Coming to terms with summer’s end
The arrival of September is bittersweet. The beginnings and endings of the days grow chilly and leaves start to flash color in isolated spots. I start to crave hot dinners again, soups and stews and hearty casseroles. Squash appear in all of their multicolored glory at the market. I start to feel a sense of dread in the pit of my stomach: partly because fall means winter is next, and partly because the glory of summer is so fleeting. I am a squirrel, gathering whatever I can from the garden and drying and preserving it as fast as I can. I dried lots of tomatoes and herbs…I made pickles…I made pickled peppers…I froze raspberries…I made black currant jam….and still there are apples, pears, and grapes to preserve.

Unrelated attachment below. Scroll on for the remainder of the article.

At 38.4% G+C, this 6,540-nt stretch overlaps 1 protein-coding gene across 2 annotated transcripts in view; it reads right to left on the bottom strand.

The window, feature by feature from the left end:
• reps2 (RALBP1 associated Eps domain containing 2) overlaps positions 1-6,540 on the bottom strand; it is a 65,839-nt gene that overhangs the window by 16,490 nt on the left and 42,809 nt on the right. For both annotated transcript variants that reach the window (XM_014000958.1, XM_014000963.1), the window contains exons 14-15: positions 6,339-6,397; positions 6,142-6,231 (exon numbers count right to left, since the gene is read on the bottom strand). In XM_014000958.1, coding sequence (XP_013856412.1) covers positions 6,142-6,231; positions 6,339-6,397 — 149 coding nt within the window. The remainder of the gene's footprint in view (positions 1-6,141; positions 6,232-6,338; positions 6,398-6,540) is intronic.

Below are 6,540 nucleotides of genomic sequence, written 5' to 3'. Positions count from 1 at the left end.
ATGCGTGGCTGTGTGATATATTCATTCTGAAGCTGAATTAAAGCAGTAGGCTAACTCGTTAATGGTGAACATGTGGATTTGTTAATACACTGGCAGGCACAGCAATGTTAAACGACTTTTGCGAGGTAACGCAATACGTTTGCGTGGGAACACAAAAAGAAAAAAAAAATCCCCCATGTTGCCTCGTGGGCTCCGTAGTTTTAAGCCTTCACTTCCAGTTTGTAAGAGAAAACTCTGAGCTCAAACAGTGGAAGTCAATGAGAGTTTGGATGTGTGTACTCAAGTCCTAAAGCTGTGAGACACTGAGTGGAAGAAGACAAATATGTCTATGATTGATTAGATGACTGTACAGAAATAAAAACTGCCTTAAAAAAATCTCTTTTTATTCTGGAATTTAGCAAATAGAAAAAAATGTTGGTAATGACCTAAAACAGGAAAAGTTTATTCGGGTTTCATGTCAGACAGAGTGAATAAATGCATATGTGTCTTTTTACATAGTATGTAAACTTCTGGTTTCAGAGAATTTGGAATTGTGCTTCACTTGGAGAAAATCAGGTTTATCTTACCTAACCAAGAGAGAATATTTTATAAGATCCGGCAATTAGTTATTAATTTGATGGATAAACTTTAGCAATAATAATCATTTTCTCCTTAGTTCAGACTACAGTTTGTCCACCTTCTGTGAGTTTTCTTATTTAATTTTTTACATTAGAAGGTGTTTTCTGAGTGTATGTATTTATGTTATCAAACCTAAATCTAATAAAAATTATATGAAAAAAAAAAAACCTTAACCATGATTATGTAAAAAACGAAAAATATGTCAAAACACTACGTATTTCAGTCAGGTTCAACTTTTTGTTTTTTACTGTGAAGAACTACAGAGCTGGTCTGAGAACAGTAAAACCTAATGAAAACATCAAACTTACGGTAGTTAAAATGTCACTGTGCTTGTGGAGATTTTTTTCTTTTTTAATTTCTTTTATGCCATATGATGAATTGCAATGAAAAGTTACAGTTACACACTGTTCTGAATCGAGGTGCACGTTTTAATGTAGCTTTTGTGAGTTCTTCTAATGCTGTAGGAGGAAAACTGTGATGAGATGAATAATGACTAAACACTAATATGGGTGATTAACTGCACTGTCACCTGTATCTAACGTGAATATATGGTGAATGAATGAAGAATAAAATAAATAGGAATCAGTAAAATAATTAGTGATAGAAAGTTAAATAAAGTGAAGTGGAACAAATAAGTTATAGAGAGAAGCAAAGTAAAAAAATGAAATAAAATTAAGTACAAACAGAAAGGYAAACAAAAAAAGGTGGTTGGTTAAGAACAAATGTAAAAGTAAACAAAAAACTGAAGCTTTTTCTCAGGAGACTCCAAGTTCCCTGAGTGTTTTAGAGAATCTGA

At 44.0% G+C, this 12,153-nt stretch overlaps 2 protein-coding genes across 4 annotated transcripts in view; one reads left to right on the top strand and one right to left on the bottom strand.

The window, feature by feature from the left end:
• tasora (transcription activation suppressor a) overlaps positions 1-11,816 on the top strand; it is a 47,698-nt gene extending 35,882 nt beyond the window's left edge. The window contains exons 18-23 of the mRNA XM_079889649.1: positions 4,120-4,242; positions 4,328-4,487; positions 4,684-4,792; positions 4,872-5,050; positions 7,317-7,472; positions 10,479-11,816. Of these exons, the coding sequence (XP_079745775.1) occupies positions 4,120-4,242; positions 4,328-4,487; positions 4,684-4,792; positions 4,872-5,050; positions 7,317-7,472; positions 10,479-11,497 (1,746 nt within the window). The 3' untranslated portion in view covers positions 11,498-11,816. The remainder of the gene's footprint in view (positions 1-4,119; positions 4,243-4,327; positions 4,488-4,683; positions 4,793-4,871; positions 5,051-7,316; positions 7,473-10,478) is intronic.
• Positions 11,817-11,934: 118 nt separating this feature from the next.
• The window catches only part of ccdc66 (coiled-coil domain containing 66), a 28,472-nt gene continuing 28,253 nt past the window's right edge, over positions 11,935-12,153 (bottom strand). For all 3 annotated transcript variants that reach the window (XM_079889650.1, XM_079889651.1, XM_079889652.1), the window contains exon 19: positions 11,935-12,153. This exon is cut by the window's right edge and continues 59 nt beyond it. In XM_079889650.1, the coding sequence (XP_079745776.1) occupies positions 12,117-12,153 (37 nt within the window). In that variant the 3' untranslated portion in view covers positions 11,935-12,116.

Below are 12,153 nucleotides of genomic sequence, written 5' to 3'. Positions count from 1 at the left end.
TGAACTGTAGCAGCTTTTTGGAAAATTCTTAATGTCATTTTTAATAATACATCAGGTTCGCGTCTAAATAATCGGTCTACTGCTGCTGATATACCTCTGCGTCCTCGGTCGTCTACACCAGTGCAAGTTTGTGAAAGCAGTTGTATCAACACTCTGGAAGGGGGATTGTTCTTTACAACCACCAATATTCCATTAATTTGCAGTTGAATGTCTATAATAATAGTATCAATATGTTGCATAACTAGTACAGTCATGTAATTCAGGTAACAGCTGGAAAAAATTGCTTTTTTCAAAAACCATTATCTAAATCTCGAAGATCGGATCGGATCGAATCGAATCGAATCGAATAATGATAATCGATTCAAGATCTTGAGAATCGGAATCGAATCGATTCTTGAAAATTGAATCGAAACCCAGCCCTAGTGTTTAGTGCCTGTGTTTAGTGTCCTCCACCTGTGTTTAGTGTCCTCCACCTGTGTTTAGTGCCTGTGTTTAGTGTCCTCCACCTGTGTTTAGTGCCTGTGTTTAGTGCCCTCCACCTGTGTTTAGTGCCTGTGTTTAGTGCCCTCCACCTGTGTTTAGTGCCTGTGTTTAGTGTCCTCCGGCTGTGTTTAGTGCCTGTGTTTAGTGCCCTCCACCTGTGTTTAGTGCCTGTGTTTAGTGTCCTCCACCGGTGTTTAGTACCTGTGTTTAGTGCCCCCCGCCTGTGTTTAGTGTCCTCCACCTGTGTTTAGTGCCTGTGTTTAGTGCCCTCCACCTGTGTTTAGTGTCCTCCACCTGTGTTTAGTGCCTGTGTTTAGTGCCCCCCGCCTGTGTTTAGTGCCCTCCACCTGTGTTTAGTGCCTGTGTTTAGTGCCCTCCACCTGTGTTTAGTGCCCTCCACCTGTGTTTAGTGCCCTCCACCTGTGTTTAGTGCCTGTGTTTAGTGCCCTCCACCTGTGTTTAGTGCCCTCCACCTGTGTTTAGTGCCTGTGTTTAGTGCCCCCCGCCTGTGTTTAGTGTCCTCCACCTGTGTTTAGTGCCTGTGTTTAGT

I am curious how others segue from the season of plenty to the leaner months ahead. I ask farmers what they’re doing to get ready. One woman told me about the pestos she makes, the peppers she roasts and freezes, and the tomatoes she puts up. She smiles as she tells me about making pasta in January and topping it with roasted pepper pesto that she froze mixed with a smidge of cream to make a quick sauce. She told me how decadent it made her feel and how it was a little taste of summer.
I feel better. I realize the work that I’m doing now is a gift to my future winter self who is dreaming about spring and fresh green shoots. I won’t remember the fleeting strawberries, only the abundance of tomatoes that I’m still able to enjoy when the snow is falling.
Sun, September 11, 2011